October 1 – December 19, 2020
In the decade or so since Titus Kaphar’s work began to receive national attention (he earned an MFA from Yale in 2006), he has galvanized viewers with a series of performative actions that use handmade versions of characteristic period paintings to either reveal a condition of racial injustice in pictorial terms, or, in some works, even address the subjects’ personal histories as slaveholders. His range of techniques for “correcting” these replicas of the past have included cutting, shredding, and crumpling his canvases, as well as draping them, rolling them up, and dipping them in tar. Kaphar has also worked with more recent documentary content using comparable methods, most famously in the painting he produced in 2014 for Time Magazine’s cover story following racial justice demonstrations in Ferguson. This image focused on young male protestors, shown with their hands in the air while simultaneously being whitewashed out of the picture. Even in the face of current events, Kaphar’s core gesture of deploying paint to correct the historical record, as captured brilliantly in his 2017 TED talk, “Can art amend history?” begins with investigation. Kaphar pins down his source material using research that neatly aligns the corrective gesture with a broader historical context.
Upon encountering Kaphar’s exhibition of new paintings at Gagosian, two linked, salient points come to mind. In previous shows he has tended to appropriate an image or historical genre from the past for his own adaptation, while the resultant copies or replicas are painted by him. One peculiar consequence of this approach is that the underlying works have only needed to be visually compelling enough to pass muster as a type, prior to being subjected to Kaphar’s planned present-day overlay. In our reception of his art, we tend to value the underlying “original” relative to the artist’s performative gesture, which then serves as a kind of framing device. So it stands to reason that Kaphar never chose sources that were conspicuously beautiful, at least partly to sidestep the risk that they would become aesthetic distractions, potentially leading to mixed feelings about his interventions.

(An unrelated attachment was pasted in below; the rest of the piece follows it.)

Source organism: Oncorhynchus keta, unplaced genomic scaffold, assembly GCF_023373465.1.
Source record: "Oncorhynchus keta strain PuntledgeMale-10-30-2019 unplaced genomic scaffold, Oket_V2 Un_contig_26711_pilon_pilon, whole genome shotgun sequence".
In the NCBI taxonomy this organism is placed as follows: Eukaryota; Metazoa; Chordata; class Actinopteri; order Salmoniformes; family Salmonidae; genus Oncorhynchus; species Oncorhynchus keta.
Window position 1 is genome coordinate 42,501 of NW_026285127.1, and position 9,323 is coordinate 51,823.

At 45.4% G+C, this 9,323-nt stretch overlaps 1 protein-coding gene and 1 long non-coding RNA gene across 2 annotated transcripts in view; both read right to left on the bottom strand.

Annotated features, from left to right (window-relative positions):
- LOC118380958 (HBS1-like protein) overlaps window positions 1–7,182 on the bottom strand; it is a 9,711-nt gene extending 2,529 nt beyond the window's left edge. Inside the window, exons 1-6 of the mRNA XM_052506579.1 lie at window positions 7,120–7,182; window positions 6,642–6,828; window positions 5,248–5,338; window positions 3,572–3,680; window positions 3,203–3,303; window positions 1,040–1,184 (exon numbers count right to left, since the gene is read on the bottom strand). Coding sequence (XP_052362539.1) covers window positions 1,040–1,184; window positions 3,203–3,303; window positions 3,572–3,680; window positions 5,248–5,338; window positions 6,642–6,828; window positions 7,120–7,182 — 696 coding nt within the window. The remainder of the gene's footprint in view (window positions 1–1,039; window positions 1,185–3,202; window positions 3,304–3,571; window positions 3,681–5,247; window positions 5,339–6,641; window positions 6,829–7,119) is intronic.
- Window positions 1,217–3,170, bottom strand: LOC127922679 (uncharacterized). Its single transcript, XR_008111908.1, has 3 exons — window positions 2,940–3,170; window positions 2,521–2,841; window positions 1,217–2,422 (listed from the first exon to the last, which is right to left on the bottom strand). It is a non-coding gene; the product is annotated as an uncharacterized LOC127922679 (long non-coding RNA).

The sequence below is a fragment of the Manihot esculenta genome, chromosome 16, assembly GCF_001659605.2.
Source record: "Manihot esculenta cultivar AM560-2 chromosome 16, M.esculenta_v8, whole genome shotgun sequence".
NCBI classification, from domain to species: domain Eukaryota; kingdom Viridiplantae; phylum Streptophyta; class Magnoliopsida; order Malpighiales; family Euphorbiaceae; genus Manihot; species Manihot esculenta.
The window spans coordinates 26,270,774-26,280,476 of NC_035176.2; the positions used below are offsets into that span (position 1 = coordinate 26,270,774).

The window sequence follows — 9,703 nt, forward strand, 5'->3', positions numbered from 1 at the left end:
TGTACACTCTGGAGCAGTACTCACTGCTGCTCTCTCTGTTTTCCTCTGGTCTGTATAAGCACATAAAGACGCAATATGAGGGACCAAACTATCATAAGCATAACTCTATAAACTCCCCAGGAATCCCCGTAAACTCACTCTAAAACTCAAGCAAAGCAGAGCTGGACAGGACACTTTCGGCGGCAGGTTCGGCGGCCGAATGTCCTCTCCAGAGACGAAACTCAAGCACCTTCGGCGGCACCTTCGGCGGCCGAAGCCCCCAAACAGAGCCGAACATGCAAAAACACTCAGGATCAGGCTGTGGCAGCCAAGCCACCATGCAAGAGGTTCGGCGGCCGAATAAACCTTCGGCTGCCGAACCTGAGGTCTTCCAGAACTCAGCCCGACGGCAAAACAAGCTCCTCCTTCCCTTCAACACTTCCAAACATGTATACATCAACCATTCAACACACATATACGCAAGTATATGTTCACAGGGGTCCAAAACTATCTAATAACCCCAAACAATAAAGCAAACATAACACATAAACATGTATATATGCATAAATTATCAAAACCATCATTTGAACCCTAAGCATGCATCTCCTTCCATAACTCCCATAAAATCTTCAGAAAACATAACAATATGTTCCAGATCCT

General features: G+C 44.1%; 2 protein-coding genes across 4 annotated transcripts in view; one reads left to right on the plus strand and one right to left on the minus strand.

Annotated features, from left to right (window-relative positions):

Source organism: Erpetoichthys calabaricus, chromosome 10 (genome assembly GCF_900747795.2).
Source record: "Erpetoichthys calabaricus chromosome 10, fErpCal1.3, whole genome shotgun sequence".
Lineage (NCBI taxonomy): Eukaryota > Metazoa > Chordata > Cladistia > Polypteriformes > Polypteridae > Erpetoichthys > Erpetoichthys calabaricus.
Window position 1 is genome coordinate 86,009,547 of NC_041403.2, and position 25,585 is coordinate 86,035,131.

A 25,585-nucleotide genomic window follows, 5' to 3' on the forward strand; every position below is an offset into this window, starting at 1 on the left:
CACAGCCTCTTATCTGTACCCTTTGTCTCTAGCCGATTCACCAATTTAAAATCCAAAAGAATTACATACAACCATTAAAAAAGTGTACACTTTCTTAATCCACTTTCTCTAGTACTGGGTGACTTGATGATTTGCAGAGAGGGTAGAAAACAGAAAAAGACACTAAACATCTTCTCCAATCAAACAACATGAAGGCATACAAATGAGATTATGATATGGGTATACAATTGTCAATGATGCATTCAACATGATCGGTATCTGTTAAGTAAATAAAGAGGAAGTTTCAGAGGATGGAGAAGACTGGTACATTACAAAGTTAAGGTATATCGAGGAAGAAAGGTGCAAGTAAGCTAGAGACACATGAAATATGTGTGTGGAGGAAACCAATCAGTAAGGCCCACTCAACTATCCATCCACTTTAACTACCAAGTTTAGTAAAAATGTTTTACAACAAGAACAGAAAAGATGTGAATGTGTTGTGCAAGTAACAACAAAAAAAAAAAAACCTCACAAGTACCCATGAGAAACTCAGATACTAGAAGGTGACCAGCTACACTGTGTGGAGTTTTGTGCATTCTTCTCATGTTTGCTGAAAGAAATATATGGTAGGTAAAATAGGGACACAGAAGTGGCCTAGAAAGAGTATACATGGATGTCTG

By contrast, the paintings at Gagosian focus on original subjects in contemporary settings—this is not an aspect of Kaphar’s work that has been fully explored before now, and the strain occasionally shows. Collectively titled From a Tropical Space, this group of paintings is centered on one or more Black women, all mothers, and all positioned either within a domestic space or in a liminal zone like a bus stop or suburban side street. In all of the paintings but one, children have been surgically removed from the composition, leaving toddler-shaped holes in the painted canvases. In many cases, the women face us or are turned in our direction, their gaze only sometimes meeting ours, and even then with an element of wariness. While a couple of the pictures depict what seem to be emergencies or their immediate wake, considering the general trauma of the missing children, most of the scenes are surprisingly neutral domestic interiors. This leaves a viewer with the unsettling impression that each woman remains unaware that she is clutching or watching over an empty space.
In comparison to Kaphar’s earlier work, these enigmatic new paintings are asked to bear a heavier burden of direct narrative, and the lack of an obvious relation between the absences and presences that Kaphar highlights here leaves us with a new and unfamiliar kind of disorientation. For example, From a Tropical Space (2019) shows two women waiting at the curb with a pair of vacated strollers. They are vividly detailed, but the surrounding neighborhood appears as a simplified backdrop, draining the scene of some of its implicit poignancy. Similarly, the facial expression of the woman nestling a non-existent toddler on her shoulder in Expecting (2019) speaks volumes, but the kitchen where she stands feels so hastily blocked in as to seem inconsequential. Beyond the conspicuously missing children, the exhibition is strewn with additional signs of trauma, further dislocated by Kaphar’s keyed-up color palette.
One work in the exhibition stands apart from the others in every sense, as it’s the final painting (i.e. closest to the exit), and is titled Final Chapter (2020). Lacking an excised baby to dominate the composition, the evocatively cinematic framing of this image pulls the viewer directly into its story. Three school-age children stand waist-deep mid-river, their backs to us as they face a woman in a blue dress who is in the process of appearing or disappearing. Her arms clutch at her sides as she gazes, trancelike, at the small girl in the middle, whose brother reaches protectively for her arm. Presented as a dynamic snapshot of a narrative whose particulars remain a mystery, the painting’s effectiveness centers on a dramatic tension concerning the unknown fate of the three children. They haven’t yet joined the ranks of the missing, but they definitely do not seem safe, either. This trio also has mothers, and although they’re not in the picture, they are unquestioningly somewhere, perhaps waiting anxiously for their children to come home.